Soothing Shingles

A childhood virus can lie in wait for years before attacking again.

February 2008

By Lisa James

It’s one of those stories moms like to break out when company arrives—you know, that one about the long, sleep-deprived weekend she spent trying to comfort a tiny tyke (guess who) suffering from chickenpox. While wincing through yet another telling of the tale, you realize that you don’t even really remember any of it. And who wants to think about such long-ago misery, anyway? You don’t have to worry about that again, right?

Hate to say it, but actually you do. If you’re among the roughly 90% of the adult American population that has had childhood chickenpox, then you can be among the 1 million people who develop shingles every year. This blistery rash can slumber for decades: Up to half of those affected are age 60 or older.

The villain is the varicella-zoster virus. This microbe never really goes away after a chickenpox attack. Instead it creeps into the nerves, where it lies dormant until the immune system is weakened by other disorders or by the aging process itself. When that happens the virus travels back down to the skin, causing flu-like sensations—chills, fever, headache—before breaking out in tiny, red-rimmed blisters that appear over the course of the affected nerve.

Besides the rash, the most notable shingles symptom is pain that’s often excruciating. It may persist long after the blisters disappear; this condition, called post-herpatic neuralgia, can last for years. Vision problems may also occur if the affected nerve serves an eye.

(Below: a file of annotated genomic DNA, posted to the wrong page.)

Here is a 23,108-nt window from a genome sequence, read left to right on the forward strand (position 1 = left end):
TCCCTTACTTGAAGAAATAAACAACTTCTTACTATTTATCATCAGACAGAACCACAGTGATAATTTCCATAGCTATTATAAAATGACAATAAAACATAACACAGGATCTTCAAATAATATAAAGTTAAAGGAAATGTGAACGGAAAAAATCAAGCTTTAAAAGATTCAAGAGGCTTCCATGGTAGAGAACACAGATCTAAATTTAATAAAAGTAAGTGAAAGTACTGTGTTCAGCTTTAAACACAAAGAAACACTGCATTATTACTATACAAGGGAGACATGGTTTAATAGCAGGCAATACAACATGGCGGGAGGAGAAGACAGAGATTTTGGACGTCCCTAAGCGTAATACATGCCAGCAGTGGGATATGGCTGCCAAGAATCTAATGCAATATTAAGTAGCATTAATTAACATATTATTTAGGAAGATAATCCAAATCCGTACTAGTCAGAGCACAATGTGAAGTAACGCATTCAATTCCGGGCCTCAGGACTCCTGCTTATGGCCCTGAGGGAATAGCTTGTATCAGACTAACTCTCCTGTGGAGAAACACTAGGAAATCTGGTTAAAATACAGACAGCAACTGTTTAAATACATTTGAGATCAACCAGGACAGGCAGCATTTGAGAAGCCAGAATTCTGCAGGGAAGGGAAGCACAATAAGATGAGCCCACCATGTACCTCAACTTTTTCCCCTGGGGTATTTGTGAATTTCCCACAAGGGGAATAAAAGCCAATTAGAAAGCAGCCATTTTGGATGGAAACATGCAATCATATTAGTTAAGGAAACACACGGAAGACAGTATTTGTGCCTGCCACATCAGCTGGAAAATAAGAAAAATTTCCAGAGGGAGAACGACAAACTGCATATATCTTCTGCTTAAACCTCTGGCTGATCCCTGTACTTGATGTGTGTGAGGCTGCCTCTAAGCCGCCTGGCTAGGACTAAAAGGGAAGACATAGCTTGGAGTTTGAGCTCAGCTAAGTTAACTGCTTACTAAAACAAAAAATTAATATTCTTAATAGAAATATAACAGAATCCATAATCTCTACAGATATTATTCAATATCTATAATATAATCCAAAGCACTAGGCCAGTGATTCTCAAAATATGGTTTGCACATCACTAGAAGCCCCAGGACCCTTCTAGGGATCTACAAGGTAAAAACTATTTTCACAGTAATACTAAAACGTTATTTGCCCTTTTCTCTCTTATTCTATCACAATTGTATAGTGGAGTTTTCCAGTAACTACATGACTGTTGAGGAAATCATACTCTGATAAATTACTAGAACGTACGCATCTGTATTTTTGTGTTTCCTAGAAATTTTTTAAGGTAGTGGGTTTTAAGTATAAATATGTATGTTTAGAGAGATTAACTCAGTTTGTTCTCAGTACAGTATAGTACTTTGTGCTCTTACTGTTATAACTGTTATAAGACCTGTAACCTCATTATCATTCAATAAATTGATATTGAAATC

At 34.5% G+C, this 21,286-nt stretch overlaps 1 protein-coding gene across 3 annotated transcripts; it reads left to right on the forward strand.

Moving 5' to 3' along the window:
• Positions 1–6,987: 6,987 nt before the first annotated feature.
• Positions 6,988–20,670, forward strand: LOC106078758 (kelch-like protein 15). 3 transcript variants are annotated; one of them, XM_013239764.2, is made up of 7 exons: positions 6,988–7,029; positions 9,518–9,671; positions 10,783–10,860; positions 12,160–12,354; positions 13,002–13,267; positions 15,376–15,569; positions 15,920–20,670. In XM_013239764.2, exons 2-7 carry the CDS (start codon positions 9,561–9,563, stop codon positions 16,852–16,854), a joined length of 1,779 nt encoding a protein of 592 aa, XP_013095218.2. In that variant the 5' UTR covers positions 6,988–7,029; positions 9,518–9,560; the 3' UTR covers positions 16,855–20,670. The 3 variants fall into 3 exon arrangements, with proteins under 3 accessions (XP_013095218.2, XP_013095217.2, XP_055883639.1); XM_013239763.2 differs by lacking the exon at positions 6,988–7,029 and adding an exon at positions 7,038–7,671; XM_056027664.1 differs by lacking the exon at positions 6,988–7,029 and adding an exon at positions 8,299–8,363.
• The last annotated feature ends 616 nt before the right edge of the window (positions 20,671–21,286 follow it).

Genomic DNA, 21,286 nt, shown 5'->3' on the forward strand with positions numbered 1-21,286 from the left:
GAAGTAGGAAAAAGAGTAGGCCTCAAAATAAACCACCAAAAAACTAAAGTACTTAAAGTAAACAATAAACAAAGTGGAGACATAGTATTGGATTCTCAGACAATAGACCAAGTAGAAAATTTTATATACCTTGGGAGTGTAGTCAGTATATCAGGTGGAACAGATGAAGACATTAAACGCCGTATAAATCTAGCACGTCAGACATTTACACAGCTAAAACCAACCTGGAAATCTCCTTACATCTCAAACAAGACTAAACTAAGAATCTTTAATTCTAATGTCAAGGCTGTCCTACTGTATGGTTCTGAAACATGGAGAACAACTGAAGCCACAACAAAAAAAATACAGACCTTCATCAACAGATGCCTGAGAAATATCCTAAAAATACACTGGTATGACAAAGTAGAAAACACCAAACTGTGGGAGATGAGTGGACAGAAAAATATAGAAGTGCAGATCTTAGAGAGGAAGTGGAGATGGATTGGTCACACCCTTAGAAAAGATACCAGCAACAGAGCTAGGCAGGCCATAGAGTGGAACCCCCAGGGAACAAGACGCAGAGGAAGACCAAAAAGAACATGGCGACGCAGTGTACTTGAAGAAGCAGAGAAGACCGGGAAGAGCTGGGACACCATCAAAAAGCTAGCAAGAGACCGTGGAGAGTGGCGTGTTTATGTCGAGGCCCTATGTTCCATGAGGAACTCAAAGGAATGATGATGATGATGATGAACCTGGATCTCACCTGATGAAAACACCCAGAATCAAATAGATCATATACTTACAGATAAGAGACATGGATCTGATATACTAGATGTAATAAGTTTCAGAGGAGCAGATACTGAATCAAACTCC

Building Immunity

The vexing complications associated with shingles have led to the creation of a vaccine designed to head off this condition. But this drug is expensive and doesn’t work all the time; some people have even developed shingles as a consequence of vaccination.

There is another way to give shingles the slip. “Viruses mutate readily when exposed to antiviral drugs,” says J.E. Williams, Doctor of Oriental Medicine and author of Viral Immunity (Hampton Roads). “However, they have a difficult time adapting to the broad spectrum of active components in botanical medicines.” Vitamin C is particularly noted for fighting the shingles virus, as is the amino acid L-lysine. Olive leaf extract is another known antiviral agent, while licorice extract, used topically, has helped ease both shingles and post-herpatic neuralgia.

Fact is, proper nutrition overall improves immunity. In one study, consumption of less than one piece of fruit daily was linked to a threefold increase in shingles risk compared with eating three pieces a day, and a mix of nutrients—vitamins A, B6, C and E, in addition to folic acid, iron and zinc—were found to aid immune health (International Journal of Epidemiology 4/06). Meanwhile, the entire B vitamin complex supports healthy nerve function, as do calcium and magnesium.

Adequate exercise is a virus-fighting must. But Williams cautions that intensive training can do more harm than good; he suggests yoga and tai chi. The latter’s gentle movements have been shown to boost immunity against varicella-zoster (Journal of the American Geriatrics Society 4/07). And exercise reduces stress, another shingles risk factor.

Don’t let your body write a painful sequel to your mom’s old chickenpox story. A healthy immune system can fend off shingles naturally.

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